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Hardcover Frankie's Place: A Love Story Book

ISBN: 0802117473

ISBN13: 9780802117472

Frankie's Place: A Love Story

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Format: Hardcover

Condition: Like New

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Book Overview

"To Sterba, his beloved's cabin is an enchanted castle by the sea, and like its fairy-tale prototype, Frankie's place imposes mysterious laws and rituals, which the aspirant must master before he is... This description may be from another edition of this product.

Customer Reviews

5 ratings

Oh, Auntie Em, there's no place like home!

Jim Sterba's Frankie's Place is an engaging autobiographical sketch with at least a little something for almost everyone: from an Horatio Alger story and the revival of a fractured family, to the history of seacoast Maine (Mount Desert), to favorite recipes, to a too brief recounting of his quite brilliant career as a NYTimes and WSJ reporter. What resonates most is his infectious delight when he at long last relinquishes the vagabond life for matrimony and a home of one's own -- albeit shared with various in-laws and sundry rodents. It's a love story for the final nesting of a man who came in from the cold. I couldn't help but wish that Frankie, the historian Francis FitzGerald, could have become more than an elusive presence, but I could understand his need to respect her privacy. (That is the way of the Wasps.)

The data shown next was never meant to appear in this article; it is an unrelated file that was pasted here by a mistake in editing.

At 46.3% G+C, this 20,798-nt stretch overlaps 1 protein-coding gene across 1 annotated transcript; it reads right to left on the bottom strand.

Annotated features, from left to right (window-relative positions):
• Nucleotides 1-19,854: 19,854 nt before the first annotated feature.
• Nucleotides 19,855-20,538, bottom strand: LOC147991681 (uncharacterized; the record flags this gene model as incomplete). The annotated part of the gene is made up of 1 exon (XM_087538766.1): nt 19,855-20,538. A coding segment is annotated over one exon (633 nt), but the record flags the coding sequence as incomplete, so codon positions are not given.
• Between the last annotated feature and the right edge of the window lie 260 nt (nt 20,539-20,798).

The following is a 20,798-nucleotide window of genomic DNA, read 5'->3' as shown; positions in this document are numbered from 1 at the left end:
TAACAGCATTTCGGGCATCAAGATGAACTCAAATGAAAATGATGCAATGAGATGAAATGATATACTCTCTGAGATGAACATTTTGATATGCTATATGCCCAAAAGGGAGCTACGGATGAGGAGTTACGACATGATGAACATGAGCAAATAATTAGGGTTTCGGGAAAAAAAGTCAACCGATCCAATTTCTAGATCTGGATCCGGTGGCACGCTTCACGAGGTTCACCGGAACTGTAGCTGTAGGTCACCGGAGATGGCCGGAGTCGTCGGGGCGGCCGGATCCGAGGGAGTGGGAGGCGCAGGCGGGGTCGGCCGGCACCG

A Love Story for Maine's Rocky Coast

Woven through Sterba's account of summers in Maine are bits of travelogue, Maine history, his experiences as a foreign journalist, recipes and his relationship with Frankie. The reader succumbs to that rapport with author and a well-loved place the same way as with Under the Tuscan Sun. The character of New Englanders and of those drawn to its scenic shores is faithfully rendered in this book. I envy him his time in that scenic area that he brings alive for us. My mouth waters as I read of the culinary treats and I begin to feel I know the paths through the woods and the friends and locals who inhabit his pages. Immerse yourself in this book if you are traveling to Maine anytime soon or use it as a substitute if you can't go.